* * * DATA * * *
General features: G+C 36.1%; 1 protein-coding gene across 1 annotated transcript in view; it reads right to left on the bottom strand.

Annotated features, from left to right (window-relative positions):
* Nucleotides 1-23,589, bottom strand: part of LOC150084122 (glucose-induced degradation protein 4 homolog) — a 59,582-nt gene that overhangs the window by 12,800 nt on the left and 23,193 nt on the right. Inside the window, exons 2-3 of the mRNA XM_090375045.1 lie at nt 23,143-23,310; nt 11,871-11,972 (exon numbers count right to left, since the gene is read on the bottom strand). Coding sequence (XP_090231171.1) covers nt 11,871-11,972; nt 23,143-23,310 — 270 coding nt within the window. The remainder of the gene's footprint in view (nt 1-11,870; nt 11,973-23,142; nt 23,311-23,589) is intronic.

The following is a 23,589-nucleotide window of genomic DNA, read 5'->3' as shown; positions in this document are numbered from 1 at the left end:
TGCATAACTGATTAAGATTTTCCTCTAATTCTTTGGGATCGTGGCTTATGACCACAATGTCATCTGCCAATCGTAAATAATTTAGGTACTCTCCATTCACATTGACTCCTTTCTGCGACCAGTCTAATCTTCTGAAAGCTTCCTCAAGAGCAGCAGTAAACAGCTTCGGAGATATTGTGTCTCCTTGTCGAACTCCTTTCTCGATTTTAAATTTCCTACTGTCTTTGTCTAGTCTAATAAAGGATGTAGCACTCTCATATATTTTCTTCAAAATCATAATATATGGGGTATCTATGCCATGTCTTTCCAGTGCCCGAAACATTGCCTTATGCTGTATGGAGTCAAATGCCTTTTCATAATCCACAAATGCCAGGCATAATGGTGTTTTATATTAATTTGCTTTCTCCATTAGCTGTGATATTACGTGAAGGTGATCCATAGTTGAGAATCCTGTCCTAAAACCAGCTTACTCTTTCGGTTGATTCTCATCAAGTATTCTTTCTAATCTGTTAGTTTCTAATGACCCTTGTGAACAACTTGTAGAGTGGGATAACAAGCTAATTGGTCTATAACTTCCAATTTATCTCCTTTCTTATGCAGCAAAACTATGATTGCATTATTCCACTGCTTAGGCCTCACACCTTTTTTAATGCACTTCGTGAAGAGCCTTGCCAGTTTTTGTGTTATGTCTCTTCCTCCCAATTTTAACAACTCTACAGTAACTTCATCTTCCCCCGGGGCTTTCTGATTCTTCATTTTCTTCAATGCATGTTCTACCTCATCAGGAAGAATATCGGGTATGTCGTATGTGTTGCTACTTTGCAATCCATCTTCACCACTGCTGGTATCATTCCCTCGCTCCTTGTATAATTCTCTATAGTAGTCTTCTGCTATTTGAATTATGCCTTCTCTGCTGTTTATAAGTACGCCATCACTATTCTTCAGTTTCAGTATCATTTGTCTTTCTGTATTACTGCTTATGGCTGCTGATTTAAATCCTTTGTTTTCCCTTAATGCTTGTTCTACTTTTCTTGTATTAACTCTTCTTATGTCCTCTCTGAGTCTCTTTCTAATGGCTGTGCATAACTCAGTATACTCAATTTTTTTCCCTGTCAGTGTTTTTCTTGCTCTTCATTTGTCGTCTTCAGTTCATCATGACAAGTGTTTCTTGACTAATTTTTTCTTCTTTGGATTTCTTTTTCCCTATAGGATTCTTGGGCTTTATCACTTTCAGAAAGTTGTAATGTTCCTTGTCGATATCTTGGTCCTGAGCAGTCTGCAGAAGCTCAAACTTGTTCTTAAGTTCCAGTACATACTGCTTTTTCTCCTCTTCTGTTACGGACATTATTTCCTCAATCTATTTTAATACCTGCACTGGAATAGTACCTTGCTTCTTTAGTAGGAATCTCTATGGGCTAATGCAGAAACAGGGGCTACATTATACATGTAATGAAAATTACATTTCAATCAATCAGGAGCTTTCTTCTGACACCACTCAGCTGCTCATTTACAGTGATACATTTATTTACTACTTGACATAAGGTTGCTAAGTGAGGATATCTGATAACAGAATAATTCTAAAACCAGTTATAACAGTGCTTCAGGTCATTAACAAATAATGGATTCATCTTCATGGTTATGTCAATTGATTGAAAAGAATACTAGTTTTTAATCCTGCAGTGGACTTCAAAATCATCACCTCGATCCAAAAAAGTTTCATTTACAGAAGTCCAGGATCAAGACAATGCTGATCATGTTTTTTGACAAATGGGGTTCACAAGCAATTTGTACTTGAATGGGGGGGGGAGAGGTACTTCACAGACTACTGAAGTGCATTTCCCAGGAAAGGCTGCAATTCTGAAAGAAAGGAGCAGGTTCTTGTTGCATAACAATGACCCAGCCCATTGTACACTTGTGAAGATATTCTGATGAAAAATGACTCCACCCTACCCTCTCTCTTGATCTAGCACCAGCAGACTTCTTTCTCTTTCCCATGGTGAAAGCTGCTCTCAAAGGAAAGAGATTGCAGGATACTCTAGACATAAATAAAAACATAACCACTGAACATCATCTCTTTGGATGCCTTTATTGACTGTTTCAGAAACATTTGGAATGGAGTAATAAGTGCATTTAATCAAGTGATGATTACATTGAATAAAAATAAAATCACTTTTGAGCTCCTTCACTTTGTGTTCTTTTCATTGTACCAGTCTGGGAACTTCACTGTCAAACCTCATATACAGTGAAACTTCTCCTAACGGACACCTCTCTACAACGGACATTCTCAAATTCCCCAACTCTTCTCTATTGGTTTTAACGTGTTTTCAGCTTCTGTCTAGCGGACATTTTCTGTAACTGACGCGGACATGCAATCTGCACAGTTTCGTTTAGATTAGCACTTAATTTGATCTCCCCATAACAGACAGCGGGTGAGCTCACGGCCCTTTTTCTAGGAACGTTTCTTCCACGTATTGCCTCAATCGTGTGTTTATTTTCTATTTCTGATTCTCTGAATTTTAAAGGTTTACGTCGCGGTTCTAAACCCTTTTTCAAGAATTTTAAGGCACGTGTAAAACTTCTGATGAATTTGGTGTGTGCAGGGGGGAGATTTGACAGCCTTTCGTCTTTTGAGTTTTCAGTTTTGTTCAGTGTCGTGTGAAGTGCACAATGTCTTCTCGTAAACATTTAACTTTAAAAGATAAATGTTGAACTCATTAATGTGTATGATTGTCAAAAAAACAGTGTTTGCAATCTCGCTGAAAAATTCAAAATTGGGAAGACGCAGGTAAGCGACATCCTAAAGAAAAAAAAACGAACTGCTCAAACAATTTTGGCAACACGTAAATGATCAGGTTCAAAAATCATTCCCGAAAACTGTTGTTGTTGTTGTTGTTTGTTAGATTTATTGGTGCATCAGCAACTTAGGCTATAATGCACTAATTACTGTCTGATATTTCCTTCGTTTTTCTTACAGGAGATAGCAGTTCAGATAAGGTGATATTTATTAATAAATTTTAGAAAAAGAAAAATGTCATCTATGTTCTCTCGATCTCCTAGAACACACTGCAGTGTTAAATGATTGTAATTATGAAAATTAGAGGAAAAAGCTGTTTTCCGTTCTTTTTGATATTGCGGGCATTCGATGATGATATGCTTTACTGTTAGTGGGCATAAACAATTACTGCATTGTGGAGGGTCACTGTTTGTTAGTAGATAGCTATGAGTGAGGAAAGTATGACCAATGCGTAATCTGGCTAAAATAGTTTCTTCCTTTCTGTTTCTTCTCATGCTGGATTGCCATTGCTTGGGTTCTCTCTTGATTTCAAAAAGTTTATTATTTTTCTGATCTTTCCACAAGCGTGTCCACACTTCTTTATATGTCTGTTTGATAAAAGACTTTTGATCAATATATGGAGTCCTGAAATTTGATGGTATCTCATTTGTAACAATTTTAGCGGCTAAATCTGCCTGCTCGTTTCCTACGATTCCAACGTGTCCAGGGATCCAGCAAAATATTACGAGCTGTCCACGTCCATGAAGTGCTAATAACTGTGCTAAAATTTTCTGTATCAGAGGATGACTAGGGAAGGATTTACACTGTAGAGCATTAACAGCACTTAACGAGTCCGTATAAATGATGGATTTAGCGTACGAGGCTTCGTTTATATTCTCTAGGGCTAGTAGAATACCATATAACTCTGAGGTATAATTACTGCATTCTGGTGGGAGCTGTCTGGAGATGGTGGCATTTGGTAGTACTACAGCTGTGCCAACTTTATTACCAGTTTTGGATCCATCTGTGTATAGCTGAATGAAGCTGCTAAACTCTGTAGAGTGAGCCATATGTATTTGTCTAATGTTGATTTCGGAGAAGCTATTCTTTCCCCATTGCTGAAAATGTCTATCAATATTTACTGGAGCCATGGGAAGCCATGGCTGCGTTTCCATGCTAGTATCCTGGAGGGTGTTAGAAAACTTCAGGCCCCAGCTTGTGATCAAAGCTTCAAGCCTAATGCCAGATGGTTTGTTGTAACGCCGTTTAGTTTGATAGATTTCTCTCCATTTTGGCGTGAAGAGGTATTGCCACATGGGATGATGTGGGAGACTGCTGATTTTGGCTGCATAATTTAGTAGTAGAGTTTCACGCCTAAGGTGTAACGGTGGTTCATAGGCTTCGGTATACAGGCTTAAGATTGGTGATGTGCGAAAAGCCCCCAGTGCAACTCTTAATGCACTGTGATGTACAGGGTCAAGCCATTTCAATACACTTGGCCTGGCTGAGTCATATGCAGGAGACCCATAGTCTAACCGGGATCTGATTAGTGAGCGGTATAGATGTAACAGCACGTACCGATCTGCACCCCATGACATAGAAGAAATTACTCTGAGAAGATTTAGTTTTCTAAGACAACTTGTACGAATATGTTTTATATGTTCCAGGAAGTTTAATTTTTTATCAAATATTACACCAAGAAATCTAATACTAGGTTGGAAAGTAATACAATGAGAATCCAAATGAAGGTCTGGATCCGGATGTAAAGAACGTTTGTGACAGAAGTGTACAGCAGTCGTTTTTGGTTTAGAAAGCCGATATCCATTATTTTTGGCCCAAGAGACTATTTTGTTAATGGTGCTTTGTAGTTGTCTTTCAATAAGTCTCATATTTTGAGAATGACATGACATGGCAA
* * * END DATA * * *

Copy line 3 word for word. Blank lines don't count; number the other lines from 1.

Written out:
* Nucleotides 1-23,589, bottom strand: part of LOC150084122 (glucose-induced degradation protein 4 homolog) — a 59,582-nt gene that overhangs the window by 12,800 nt on the left and 23,193 nt on the right. Inside the window, exons 2-3 of the mRNA XM_090375045.1 lie at nt 23,143-23,310; nt 11,871-11,972 (exon numbers count right to left, since the gene is read on the bottom strand). Coding sequence (XP_090231171.1) covers nt 11,871-11,972; nt 23,143-23,310 — 270 coding nt within the window. The remainder of the gene's footprint in view (nt 1-11,870; nt 11,973-23,142; nt 23,311-23,589) is intronic.